The City of San Miguel de Allende became a magnet for foreigners because of its art scene and the enthusiasm for the visual arts hasn’t faded. In a city that defines the term “postcard-perfect,” you can go on a guided art tour that visits some of the best studios, places where the artists make the magic happen.
San Miguel de Allende looked nothing like it does now in the mid-1900s. Back then, many would have called it a dumpy town, a sad place, a forgotten stop on a country road. Without much of an industrial base and no big draw attractions for tourists, it was a distant also-ran for both visitors and residents. Instead of grand restored mansions, there were many boarded-up buildings and crumbling structures. Then artists from abroad started coming to the city to study (many of them veterans on the G.I. bill), lured by the cheap living expenses, striking visuals, and pleasant year-round weather. Some of them started fixing up the old houses and never left.
That migration was small at first, but it built up over the decades as word spread. Along the way the artists were joined by retirees, those escaping the rat race, and a trickle of tourists that later turned into a flood. All along the way, the artists kept coming. They opened galleries and shops. They designed beautiful interiors in the restored colonial homes. They supplied the steadily wealthier patrons moving to the city with quality artwork to put on the walls of hotels, upscale restaurants, and palatial living rooms.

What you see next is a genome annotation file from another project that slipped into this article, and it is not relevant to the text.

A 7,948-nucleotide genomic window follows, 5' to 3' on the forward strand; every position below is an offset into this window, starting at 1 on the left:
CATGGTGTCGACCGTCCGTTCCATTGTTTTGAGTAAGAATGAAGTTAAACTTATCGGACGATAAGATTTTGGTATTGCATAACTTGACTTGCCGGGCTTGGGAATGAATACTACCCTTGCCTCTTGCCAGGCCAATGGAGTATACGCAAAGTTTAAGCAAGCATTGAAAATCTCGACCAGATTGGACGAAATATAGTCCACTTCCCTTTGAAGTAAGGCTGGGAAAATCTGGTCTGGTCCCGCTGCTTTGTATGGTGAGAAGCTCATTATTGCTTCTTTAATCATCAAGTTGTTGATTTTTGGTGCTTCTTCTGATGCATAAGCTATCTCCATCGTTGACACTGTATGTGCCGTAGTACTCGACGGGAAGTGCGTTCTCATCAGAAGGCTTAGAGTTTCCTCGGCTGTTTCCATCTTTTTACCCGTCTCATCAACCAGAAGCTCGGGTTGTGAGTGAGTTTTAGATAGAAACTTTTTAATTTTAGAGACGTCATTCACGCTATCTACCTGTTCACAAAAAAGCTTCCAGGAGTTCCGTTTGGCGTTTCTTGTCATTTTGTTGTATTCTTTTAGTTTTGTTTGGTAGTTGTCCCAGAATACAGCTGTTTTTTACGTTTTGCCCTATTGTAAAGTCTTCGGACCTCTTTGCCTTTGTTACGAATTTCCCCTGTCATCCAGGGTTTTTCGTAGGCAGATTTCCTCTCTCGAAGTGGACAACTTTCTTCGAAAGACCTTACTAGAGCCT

While you can see all of this on display when you visit San Miguel, it takes a bit of work to go behind the scenes and see any part of the creative process behind the curtain. You can take your chances at Fabrica la Aurora—a former textile factory turned into a fantastic multi-gallery space—but it’s hard to know when any artists will be there working and when they won’t. You may not feel right disturbing them either when they’re in the middle of creating a painting or sculpture.
Art Tour SMA
One easy solution is to hook up with the right experienced art tour guide who has an arrangement with professional artists in the city. If you’re an investor or collector, you get private showings tailored to your tastes. If you’re a casual tourist just wanting to take a tour with no pressure, you can do that too—still tailored to your tastes. The best tour in the city for making this happen is Art Tour SMA. My wife and I spent a few hours with the founder and guide Arturo (Yes, a man named Arturo may have been destined to lead art tours. He also runs a gallery.)
An important part of the process is looking through the company website and seeing which of the examples speak to you. Arturo then lines up your tour based on your preferences categorized by paintings, sculpture, and textiles, for example. So if you love modern art but hate pretty watercolors—or love landscape paintings and are bored by sculptures—the tour will reflect that so you’re engaged instead of bored. He then sets up three or four visits to workshops that make sense, with a stop in the middle somewhere to indulge in some refreshments and maybe a glass of wine.
A Surreal Stop With Yui Sakamoto
My first pick among the artists posted at Arturo’s site was Yui Sakamoto, originally from Japan and now living in San Miguel. His bizarre, surrealist paintings immediately drew me in and I was happy that his was the first stop on our tour. We arrived in a taxi because it is in a residential area off the beaten track, then entered his studio open to the street to see several works in progress.